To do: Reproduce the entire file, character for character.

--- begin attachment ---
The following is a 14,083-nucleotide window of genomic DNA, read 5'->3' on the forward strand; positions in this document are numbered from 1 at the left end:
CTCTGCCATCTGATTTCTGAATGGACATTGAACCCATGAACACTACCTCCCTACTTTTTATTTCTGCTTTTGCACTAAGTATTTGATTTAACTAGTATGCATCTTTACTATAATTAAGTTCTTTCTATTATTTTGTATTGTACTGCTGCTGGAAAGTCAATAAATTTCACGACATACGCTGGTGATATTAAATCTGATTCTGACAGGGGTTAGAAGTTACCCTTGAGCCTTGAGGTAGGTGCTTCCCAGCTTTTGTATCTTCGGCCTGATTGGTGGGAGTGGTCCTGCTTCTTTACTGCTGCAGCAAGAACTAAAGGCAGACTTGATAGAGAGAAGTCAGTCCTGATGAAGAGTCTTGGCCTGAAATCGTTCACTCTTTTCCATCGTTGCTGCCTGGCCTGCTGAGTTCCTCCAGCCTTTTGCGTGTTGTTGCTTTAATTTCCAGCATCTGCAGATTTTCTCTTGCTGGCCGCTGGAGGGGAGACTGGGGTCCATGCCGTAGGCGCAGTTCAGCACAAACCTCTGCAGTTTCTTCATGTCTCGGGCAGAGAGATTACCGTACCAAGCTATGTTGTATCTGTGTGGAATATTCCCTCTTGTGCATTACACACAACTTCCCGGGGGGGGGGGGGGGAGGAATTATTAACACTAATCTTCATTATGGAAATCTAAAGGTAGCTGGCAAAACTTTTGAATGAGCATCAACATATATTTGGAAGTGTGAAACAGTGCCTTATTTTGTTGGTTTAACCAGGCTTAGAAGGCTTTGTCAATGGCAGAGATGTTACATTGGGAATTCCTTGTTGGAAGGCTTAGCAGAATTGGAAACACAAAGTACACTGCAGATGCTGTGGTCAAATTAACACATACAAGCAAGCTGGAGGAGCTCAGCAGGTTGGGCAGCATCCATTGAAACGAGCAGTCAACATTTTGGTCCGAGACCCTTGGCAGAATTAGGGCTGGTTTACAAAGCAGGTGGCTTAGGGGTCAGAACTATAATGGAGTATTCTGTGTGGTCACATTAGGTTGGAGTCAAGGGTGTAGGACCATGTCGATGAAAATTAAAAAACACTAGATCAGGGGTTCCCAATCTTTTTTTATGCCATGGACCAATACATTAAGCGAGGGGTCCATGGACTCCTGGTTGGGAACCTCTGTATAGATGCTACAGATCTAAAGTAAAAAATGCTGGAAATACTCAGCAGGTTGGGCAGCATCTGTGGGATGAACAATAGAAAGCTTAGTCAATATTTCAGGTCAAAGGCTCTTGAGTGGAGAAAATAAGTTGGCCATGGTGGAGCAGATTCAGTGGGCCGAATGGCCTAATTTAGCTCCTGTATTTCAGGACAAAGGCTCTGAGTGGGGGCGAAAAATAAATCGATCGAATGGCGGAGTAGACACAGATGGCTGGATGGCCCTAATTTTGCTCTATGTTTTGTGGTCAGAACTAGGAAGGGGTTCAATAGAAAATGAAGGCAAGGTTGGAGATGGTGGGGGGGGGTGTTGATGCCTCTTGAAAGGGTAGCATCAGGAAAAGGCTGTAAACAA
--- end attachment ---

The following is a 14,083-nucleotide window of genomic DNA, read 5'->3' on the forward strand; positions in this document are numbered from 1 at the left end:
CTCTGCCATCTGATTTCTGAATGGACATTGAACCCATGAACACTACCTCCCTACTTTTTATTTCTGCTTTTGCACTAAGTATTTGATTTAACTAGTATGCATCTTTACTATAATTAAGTTCTTTCTATTATTTTGTATTGTACTGCTGCTGGAAAGTCAATAAATTTCACGACATACGCTGGTGATATTAAATCTGATTCTGACAGGGGTTAGAAGTTACCCTTGAGCCTTGAGGTAGGTGCTTCCCAGCTTTTGTATCTTCGGCCTGATTGGTGGGAGTGGTCCTGCTTCTTTACTGCTGCAGCAAGAACTAAAGGCAGACTTGATAGAGAGAAGTCAGTCCTGATGAAGAGTCTTGGCCTGAAATCGTTCACTCTTTTCCATCGTTGCTGCCTGGCCTGCTGAGTTCCTCCAGCCTTTTGCGTGTTGTTGCTTTAATTTCCAGCATCTGCAGATTTTCTCTTGCTGGCCGCTGGAGGGGAGACTGGGGTCCATGCCGTAGGCGCAGTTCAGCACAAACCTCTGCAGTTTCTTCATGTCTCGGGCAGAGAGATTACCGTACCAAGCTATGTTGTATCTGTGTGGAATATTCCCTCTTGTGCATTACACACAACTTCCCGGGGGGGGGGGGGGGAGGAATTATTAACACTAATCTTCATTATGGAAATCTAAAGGTAGCTGGCAAAACTTTTGAATGAGCATCAACATATATTTGGAAGTGTGAAACAGTGCCTTATTTTGTTGGTTTAACCAGGCTTAGAAGGCTTTGTCAATGGCAGAGATGTTACATTGGGAATTCCTTGTTGGAAGGCTTAGCAGAATTGGAAACACAAAGTACACTGCAGATGCTGTGGTCAAATTAACACATACAAGCAAGCTGGAGGAGCTCAGCAGGTTGGGCAGCATCCATTGAAACGAGCAGTCAACATTTTGGTCCGAGACCCTTGGCAGAATTAGGGCTGGTTTACAAAGCAGGTGGCTTAGGGGTCAGAACTATAATGGAGTATTCTGTGTGGTCACATTAGGTTGGAGTCAAGGGTGTAGGACCATGTCGATGAAAATTAAAAAACACTAGATCAGGGGTTCCCAATCTTTTTTTATGCCATGGACCAATACATTAAGCGAGGGGTCCATGGACTCCTGGTTGGGAACCTCTGTATAGATGCTACAGATCTAAAGTAAAAAATGCTGGAAATACTCAGCAGGTTGGGCAGCATCTGTGGGATGAACAATAGAAAGCTTAGTCAATATTTCAGGTCAAAGGCTCTTGAGTGGAGAAAATAAGTTGGCCATGGTGGAGCAGATTCAGTGGGCCGAATGGCCTAATTTAGCTCCTGTATTTCAGGACAAAGGCTCTGAGTGGGGGCGAAAAATAAATCGATCGAATGGCGGAGTAGACACAGATGGCTGGATGGCCCTAATTTTGCTCTATGTTTTGTGGTCAGAACTAGGAAGGGGTTCAATAGAAAATGAAGGCAAGGTTGGAGATGGTGGGGGGGGGTGTTGATGCCTCTTGAAAGGGTAGCATCAGGAAAAGGCTGTAAACAA